Though Mr. Bailey himself never migrated from his adopted home, Georgia, after moving there as a child, he chafed at being pigeonholed as a Southern artist, or for that matter as a Black artist. “I don’t want to be the ‘other,’” he said in a 2013 interview with the magazine Bomb.
“I see myself as making work that is universal in many ways,” he added. “First and foremost people say, ‘You’re this, you’re that,’ but I’m human. These names and categories change across time, and I want to make work that’s timeless.”
Radcliffe Orville Bailey Jr. was born on Nov. 25, 1968, in Bridgeton, N.J., the elder of two sons of a railroad engineer father and a schoolteacher mother, Brenda (Coles) Bailey.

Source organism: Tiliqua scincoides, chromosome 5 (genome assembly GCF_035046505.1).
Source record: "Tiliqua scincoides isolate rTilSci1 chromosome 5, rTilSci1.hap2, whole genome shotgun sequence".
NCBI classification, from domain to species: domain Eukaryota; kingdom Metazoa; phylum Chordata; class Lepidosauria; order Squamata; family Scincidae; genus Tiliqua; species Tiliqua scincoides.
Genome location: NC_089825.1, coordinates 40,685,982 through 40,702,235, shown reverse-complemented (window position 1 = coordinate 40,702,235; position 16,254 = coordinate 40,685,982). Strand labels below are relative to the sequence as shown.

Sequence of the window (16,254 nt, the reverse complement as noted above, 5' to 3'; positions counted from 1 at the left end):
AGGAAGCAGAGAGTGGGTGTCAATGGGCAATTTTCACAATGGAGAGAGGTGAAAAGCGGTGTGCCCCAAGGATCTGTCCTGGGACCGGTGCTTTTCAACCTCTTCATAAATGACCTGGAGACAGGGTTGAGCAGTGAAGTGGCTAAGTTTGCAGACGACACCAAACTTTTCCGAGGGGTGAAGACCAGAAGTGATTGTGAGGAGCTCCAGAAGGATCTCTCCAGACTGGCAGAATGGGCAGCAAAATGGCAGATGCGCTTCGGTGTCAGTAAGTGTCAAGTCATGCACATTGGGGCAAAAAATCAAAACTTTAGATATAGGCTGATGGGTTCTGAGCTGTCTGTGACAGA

His father’s side of the family had originally settled in New Jersey while fleeing oppression in the South after the Civil War. That family migration saga, Mr. Bailey said in a 2020 video interview, would later inform his work.
In addition to his brother, Mr. Bailey is survived by his wife, Leslie (Parks) Bailey; a daughter, Olivia Bailey; and a son, Radcliffe Coles Bailey, known as Coles.
When Mr. Bailey was 4 years old, his family was on their way to Florida on a road trip when they stopped at Paschal’s, an Atlanta soul food restaurant that was popular with civil rights leaders. There, they met the Rev. Lucius M. Tobin, a professor of religion at Morehouse College. Mr. Tobin’s family led the Baileys on a historical tour of the city, and the Baileys, who were already considering a move to either the South or the West, settled in Atlanta soon after.